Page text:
Fire season can be a daunting time for horse owners and horse property owners. Every year, thousands of horses are killed and millions of dollar’s worth of property is damaged due to fires. Being prepared when disaster strikes fire can mean the difference between life and death for your horses.

As the founder of, the world’s largest online equestrian property site, Barbara Greenhill knows about being prepared for the worst.
“Disaster preparedness is important whether you have a guinea pig or a horse,” said Barbara Greenhill. “But there is a lot more to consider when dealing with horses because of their size and sensitivity.”
Greenhill believes that the first step to avoiding disaster is fire prevention. This includes prohibiting smoking in or around the barn, keeping vehicles out of barns or hay storage areas, and making sure your hay is dry before storing it. Greenhill noted that “More than a few barn fires have started when moist hay burst into flames.” This is because wet hay decomposes quickly, and decomposition causes heat which can not escape from inside a stack of hay bales. Another important fire prevention tip is to check electrical wires and appliances often. Rodents, prolific even in the most tidy barns, can chew through wires and cords, leaving them exposed and ready to start a fire.
Being ready for a fire in your barn, or an approaching fire, can save precious minutes. Greenhill has come up with a list of fire preparedness tips for her clients that have likely saved lives.
• Keep barn aisles free of debris, open, and free of equipment.
• Keep fire extinguishers near all barn entrances and keep them maintained and ready for use.
• Post emergency telephone numbers such as barn manager, veterinarian, and emergency responders such as fire and ambulance.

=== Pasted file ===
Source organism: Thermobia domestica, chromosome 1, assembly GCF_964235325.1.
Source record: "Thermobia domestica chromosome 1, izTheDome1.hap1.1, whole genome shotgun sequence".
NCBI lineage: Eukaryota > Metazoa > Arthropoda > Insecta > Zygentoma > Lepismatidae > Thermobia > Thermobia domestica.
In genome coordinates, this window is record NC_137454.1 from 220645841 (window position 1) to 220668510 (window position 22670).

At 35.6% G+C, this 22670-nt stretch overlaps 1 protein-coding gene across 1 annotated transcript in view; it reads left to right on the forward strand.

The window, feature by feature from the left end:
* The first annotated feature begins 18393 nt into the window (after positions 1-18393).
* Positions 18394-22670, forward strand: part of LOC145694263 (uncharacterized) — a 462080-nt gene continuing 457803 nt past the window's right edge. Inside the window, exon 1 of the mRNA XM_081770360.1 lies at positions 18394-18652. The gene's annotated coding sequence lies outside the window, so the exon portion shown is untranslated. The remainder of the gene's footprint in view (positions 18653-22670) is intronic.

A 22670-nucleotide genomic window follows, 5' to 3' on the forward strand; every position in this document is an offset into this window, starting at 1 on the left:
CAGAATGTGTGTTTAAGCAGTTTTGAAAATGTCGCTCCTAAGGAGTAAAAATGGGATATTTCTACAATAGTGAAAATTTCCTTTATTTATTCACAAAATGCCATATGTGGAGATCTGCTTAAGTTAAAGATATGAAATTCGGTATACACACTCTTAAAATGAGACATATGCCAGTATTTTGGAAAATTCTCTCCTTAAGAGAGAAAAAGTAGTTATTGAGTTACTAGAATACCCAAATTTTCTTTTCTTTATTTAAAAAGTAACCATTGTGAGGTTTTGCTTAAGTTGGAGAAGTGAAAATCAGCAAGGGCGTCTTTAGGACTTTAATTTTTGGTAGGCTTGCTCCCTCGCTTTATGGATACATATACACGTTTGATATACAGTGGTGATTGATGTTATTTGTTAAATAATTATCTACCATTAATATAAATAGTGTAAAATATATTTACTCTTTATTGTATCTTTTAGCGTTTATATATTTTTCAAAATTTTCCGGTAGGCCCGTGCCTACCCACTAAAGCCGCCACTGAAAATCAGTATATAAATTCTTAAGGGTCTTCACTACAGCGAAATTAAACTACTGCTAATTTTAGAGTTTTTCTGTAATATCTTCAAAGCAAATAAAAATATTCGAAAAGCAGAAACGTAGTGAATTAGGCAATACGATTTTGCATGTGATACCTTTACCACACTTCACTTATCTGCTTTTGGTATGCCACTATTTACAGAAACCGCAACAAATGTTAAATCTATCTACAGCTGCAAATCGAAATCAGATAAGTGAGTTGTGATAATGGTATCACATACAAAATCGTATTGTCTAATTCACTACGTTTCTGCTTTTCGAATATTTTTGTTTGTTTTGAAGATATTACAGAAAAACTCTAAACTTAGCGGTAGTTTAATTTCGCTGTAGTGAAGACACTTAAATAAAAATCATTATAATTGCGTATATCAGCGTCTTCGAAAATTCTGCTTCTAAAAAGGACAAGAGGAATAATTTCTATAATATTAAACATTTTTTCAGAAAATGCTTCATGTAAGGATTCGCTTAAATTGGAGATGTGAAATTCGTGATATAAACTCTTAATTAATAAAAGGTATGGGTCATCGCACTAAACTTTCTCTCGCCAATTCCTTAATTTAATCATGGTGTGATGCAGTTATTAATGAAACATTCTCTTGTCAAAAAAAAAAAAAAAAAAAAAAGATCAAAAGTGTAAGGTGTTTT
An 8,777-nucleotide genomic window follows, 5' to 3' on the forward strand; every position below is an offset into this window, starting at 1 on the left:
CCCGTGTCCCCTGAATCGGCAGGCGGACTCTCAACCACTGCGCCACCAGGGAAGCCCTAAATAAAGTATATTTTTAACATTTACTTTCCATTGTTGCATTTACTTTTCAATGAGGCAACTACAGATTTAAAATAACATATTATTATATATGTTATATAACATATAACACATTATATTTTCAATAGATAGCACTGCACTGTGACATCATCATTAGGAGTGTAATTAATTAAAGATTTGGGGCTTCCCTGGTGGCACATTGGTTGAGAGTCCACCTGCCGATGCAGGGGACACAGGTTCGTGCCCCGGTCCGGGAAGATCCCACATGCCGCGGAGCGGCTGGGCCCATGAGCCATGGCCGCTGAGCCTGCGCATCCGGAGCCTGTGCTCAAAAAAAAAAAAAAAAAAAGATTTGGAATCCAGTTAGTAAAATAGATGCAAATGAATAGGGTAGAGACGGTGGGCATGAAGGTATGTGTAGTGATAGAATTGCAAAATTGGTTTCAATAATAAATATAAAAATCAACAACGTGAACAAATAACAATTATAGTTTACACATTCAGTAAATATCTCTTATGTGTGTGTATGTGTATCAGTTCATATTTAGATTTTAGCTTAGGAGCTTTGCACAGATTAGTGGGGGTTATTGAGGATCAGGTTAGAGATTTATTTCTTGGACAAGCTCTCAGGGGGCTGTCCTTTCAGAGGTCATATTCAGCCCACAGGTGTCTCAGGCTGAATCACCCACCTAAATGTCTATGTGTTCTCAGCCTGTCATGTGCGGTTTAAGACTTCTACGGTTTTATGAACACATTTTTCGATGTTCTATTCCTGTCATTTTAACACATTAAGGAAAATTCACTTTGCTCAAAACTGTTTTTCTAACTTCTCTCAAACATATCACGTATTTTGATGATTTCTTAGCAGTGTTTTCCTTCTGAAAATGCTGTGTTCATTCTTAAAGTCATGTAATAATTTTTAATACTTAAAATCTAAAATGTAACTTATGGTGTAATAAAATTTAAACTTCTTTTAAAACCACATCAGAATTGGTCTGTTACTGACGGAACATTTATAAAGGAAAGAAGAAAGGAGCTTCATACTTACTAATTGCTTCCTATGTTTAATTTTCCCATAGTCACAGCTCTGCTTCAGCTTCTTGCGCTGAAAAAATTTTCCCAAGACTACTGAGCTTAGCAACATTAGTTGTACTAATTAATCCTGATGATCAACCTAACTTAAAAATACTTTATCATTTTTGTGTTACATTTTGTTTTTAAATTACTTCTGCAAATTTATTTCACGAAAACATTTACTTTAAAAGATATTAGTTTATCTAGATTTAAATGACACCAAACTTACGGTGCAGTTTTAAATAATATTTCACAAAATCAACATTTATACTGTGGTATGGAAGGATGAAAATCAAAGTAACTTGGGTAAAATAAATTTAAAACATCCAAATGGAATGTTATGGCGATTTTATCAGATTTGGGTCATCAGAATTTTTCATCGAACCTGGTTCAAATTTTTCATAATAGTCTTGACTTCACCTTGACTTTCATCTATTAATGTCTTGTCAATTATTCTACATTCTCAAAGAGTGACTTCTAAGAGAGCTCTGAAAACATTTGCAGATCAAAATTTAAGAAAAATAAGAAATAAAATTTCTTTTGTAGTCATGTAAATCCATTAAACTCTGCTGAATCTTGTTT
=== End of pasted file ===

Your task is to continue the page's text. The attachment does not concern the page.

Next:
• Post your barn’s street address near the phone so that it can be quickly relayed to the 911 operator. Be sure your address is clearly visible from the main road so that responders can find you.

“Hosting an open house for emergency services personnel can help them become familiar with your property,” said Greenhill. She also recommends giving a demonstration on safe horse handling as many firefighters have little or no horse experience.

During an actual emergency, the time you have to evacuate your animals and your family will be very limited. Having an evacuation plan in place is key. It is also important that you, your horses, and your staff practice the evacuation so that everyone knows what to expect if the worst happens.

“Don’t wait until it’s too late to evacuate,” says Greenhill. “If you wait until the last minute, you could be forced to leave your horses behind.”

Your evacuation plan should include which horses you will transport and where they will be taken. Make arrangements ahead of time of a safe place for your horses to stay for as long as necessary. A friend’s property, local fairgrounds or racetracks, a stockyard, or an equestrian center are all places to ask if they would be willing to house your horses in case of emergency.

If evacuation is not an option, you will need to have another plan in place. Greenhill recommends creating a “fire-safe” area on your property. This area would need to be made of non-flammable footing and fencing, such as a sand arena with pipe fencing, and have easy access to water.

It is clear that waiting until your horses and horse property are threatened by flames to act is not the answer. As Greenhill says, “Hope for the best but plan for the worst.”


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